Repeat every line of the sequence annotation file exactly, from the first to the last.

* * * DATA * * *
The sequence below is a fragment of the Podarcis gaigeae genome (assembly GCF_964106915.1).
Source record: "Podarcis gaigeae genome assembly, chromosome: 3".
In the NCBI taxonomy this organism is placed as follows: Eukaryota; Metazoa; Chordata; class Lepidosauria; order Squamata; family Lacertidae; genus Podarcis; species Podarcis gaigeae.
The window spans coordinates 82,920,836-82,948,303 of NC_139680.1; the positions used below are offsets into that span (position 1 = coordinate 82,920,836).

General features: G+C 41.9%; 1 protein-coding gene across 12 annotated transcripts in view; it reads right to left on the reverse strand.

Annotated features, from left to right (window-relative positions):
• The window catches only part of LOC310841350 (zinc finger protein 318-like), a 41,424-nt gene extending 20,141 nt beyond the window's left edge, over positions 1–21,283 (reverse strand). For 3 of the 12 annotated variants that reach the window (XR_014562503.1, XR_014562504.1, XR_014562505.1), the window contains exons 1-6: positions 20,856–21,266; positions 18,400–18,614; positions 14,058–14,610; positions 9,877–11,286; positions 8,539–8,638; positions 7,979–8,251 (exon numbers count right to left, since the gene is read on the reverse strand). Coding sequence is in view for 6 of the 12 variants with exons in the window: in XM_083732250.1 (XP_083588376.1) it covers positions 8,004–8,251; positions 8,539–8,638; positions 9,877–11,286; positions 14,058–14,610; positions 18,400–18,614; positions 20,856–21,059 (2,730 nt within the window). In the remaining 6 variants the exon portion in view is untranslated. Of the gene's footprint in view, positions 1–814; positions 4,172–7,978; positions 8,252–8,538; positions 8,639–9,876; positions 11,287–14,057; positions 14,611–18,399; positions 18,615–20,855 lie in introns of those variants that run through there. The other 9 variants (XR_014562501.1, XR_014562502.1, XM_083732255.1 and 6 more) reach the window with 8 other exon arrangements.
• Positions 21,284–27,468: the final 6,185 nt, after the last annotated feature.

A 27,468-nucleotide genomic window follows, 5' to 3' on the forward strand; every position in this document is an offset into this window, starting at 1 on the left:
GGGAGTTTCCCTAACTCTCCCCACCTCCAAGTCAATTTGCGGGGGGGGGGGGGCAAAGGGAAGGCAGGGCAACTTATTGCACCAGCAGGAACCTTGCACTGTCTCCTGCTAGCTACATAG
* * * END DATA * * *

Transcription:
The sequence below is a fragment of the Podarcis gaigeae genome (assembly GCF_964106915.1).
Source record: "Podarcis gaigeae genome assembly, chromosome: 3".
In the NCBI taxonomy this organism is placed as follows: Eukaryota; Metazoa; Chordata; class Lepidosauria; order Squamata; family Lacertidae; genus Podarcis; species Podarcis gaigeae.
The window spans coordinates 82,920,836-82,948,303 of NC_139680.1; the positions used below are offsets into that span (position 1 = coordinate 82,920,836).

General features: G+C 41.9%; 1 protein-coding gene across 12 annotated transcripts in view; it reads right to left on the reverse strand.

Annotated features, from left to right (window-relative positions):
• The window catches only part of LOC310841350 (zinc finger protein 318-like), a 41,424-nt gene extending 20,141 nt beyond the window's left edge, over positions 1–21,283 (reverse strand). For 3 of the 12 annotated variants that reach the window (XR_014562503.1, XR_014562504.1, XR_014562505.1), the window contains exons 1-6: positions 20,856–21,266; positions 18,400–18,614; positions 14,058–14,610; positions 9,877–11,286; positions 8,539–8,638; positions 7,979–8,251 (exon numbers count right to left, since the gene is read on the reverse strand). Coding sequence is in view for 6 of the 12 variants with exons in the window: in XM_083732250.1 (XP_083588376.1) it covers positions 8,004–8,251; positions 8,539–8,638; positions 9,877–11,286; positions 14,058–14,610; positions 18,400–18,614; positions 20,856–21,059 (2,730 nt within the window). In the remaining 6 variants the exon portion in view is untranslated. Of the gene's footprint in view, positions 1–814; positions 4,172–7,978; positions 8,252–8,538; positions 8,639–9,876; positions 11,287–14,057; positions 14,611–18,399; positions 18,615–20,855 lie in introns of those variants that run through there. The other 9 variants (XR_014562501.1, XR_014562502.1, XM_083732255.1 and 6 more) reach the window with 8 other exon arrangements.
• Positions 21,284–27,468: the final 6,185 nt, after the last annotated feature.

A 27,468-nucleotide genomic window follows, 5' to 3' on the forward strand; every position in this document is an offset into this window, starting at 1 on the left:
GGGAGTTTCCCTAACTCTCCCCACCTCCAAGTCAATTTGCGGGGGGGGGGGGGCAAAGGGAAGGCAGGGCAACTTATTGCACCAGCAGGAACCTTGCACTGTCTCCTGCTAGCTACATAG